Earlier this month, starting February 7, Social Media Week ran in 9 cities, with plenty of events running in London. I watched some of the live streams from Likeminds based events that sounded very good in terms of content although they hit some broadcast problems, kept in touch via the Twitter hashtag and then I dipped in in person on Friday 11. The networking and meeting friends was excellent, but the content was variable. My impression of the week was too heavy an emphasis on outward facing social media marketing, social networking and influencing but very little on how social media tools can help organisations do better or teams work more effectively. In my opinion that emphasis needs to change. Too much fluffy social media marketing and not enough about getting things done.
I started at Talk Talk, with an event explaining the business of blogging. The event had Andy Bargery of Klaxon Marketing and founder of London Bloggers Meetup providing top tips for business blogging success (@andybargery on Twitter), Lucy Payne from Pass It On Media talking about blogger outreach and blogger engagement (@lucypayne) and Phil Szomszor of Citigate Dewe Rogerson as MC (@theredrocket).
I started this blog way back in 2005 (inspired by my mate Dennis Howlett), and would hope that I could teach a course on how and why a business should start blogging. However, my blogging mindset and ideas were all solidified in 2005 and 2006. I recently stopped blogging for about 6 months, and only restarted a few weeks ago. Has everything changed? Are there new ways to do it? I needed either a refresher, or to check that my old habits would still work. On the one hand I was pleasantly surprised that nothing much has changed in principle and the rules I know and love still work. Comically, the first blogging case study mentioned was Saville Row tailor Thomas Mahon with his English Cut blog – I would have referenced him (courtesy Hugh MaccLeod) back in 2005 in my “How and why to start a blog” pitch. In another way I was disappointed . Blogging has evolved in terms of the platforms, and choices, video and microblogging, but there are no new silver bullets. It’s comforting to know that the key basics are even more important now that the blogs are so pervasive within the fire hose of information that is the Internet. However, I don’t want my particular viewpoint to detract from what was a good, solid event.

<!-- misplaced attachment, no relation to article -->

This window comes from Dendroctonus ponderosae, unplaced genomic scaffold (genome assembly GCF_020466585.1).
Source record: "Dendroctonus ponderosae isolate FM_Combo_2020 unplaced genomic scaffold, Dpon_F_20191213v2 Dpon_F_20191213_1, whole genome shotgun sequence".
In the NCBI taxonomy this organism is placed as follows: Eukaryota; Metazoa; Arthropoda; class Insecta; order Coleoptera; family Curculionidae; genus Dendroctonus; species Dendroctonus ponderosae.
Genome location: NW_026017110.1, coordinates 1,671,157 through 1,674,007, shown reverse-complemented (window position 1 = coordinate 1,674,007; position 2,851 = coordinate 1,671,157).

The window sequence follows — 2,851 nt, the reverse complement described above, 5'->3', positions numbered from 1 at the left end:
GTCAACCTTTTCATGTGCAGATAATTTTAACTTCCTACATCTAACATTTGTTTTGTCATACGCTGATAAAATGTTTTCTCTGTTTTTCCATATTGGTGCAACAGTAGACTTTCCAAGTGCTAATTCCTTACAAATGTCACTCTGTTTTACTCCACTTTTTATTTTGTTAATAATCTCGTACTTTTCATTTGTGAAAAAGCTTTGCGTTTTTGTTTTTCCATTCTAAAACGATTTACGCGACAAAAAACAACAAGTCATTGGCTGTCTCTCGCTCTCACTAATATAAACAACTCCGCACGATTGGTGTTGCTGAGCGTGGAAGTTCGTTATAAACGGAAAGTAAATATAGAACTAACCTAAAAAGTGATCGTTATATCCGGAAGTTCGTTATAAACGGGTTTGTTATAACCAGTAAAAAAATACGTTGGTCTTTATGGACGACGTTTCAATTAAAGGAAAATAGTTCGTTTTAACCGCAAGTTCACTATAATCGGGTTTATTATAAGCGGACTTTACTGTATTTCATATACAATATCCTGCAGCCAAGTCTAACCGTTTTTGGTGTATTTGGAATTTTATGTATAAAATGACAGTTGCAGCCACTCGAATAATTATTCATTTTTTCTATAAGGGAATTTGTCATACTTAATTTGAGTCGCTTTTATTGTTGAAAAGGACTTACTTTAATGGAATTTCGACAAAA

I headed on to the #smwldn flavoured Tuttle Club at the Centre for Creative Collaboration. In my opinion, since the move from the ICA the “social media cafÃ©“ has gone off the boil. Some of the spark was back that Friday, with the combination of a lot of the original/regulars added to new people looking to check out this weekly meetup. I met new people like Alan Stevens (@mediacoach), who gave me his book Ping on combining social media, traditional media and PR, and Marianne (@Black_Tomato). I chatted to old friends @DebbieDavies, @JanetParkinson, @pennyjackson, @JemimaG, @tonyhall and @davidjennings. Of course the likes of @LloydDavis, @brian_condon, @amoyal, and @the_anke were there too, but it felt a bit like chatting on a crowded train platform. It would have been nice to sit down and have a proper cappuccino and discussion like the old days.